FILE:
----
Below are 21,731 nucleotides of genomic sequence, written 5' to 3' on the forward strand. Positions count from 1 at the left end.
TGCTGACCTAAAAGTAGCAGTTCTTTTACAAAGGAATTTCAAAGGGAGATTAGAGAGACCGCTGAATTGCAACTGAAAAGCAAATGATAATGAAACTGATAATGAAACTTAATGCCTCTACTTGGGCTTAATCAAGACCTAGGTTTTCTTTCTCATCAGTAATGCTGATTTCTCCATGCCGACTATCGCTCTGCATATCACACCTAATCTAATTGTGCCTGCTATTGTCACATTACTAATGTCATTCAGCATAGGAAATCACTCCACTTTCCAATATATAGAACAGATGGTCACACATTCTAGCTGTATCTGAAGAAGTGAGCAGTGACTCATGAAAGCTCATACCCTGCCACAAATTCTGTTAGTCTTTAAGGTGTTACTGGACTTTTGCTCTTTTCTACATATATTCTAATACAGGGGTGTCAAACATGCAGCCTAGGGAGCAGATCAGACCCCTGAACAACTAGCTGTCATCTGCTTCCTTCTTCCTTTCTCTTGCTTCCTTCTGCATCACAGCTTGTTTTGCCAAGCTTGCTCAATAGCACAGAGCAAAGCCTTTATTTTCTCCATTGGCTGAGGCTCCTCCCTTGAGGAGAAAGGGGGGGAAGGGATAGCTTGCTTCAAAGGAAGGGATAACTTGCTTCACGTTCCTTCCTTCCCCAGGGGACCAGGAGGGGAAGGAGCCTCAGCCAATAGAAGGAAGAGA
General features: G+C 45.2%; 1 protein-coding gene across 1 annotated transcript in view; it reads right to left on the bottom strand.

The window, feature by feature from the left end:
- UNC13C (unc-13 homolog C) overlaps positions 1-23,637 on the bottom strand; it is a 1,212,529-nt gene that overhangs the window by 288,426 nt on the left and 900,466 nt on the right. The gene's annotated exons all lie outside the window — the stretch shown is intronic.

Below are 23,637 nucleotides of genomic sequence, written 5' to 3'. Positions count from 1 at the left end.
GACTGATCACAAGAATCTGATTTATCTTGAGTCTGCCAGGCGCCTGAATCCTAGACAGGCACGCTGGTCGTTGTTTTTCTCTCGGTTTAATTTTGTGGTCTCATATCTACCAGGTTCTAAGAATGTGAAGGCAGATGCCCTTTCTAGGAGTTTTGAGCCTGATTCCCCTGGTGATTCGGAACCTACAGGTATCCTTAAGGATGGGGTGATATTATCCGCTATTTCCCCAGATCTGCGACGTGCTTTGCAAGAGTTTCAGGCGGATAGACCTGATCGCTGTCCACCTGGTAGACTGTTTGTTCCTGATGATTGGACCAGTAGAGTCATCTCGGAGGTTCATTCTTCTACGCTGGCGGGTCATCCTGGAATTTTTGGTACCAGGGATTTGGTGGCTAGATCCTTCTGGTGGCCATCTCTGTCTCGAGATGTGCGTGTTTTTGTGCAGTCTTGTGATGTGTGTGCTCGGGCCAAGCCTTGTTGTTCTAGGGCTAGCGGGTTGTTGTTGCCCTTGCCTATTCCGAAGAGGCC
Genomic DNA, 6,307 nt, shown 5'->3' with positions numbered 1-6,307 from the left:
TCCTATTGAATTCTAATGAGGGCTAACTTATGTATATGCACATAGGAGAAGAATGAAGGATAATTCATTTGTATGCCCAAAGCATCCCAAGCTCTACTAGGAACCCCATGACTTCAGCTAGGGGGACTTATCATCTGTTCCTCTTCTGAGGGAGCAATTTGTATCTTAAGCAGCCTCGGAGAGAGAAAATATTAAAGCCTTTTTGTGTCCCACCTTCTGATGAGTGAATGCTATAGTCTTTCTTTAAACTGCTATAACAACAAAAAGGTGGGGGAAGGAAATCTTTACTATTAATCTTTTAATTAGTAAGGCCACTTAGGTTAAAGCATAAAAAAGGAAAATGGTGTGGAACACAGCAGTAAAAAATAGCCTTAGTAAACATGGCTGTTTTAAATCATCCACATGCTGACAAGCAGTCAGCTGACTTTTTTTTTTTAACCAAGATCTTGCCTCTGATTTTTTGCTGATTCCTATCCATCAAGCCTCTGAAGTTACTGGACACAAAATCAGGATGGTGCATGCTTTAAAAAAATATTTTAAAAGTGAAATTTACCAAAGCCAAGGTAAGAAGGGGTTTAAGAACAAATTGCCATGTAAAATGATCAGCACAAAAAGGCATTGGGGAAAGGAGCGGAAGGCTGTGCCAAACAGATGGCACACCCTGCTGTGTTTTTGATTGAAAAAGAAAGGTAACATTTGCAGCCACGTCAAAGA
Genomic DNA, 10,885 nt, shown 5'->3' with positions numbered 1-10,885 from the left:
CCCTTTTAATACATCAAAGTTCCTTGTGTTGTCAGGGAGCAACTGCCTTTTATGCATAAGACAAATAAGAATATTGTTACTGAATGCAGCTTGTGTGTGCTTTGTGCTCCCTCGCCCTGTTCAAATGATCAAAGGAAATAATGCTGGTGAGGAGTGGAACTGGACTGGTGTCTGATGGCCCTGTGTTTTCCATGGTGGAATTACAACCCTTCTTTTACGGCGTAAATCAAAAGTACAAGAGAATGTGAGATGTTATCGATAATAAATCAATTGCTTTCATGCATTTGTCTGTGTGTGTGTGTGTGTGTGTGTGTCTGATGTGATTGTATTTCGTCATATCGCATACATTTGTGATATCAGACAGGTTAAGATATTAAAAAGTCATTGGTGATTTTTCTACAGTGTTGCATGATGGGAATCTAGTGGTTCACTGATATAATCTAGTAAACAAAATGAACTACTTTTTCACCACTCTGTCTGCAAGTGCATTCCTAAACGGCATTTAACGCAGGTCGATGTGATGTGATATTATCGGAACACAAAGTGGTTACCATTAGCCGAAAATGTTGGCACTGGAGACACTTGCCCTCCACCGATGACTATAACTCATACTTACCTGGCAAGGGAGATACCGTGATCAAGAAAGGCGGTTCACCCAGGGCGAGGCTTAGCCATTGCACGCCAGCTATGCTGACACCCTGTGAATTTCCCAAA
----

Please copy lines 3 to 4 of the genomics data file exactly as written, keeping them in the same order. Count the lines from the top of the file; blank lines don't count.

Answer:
General features: G+C 45.2%; 1 protein-coding gene across 1 annotated transcript in view; it reads right to left on the bottom strand.

The window, feature by feature from the left end: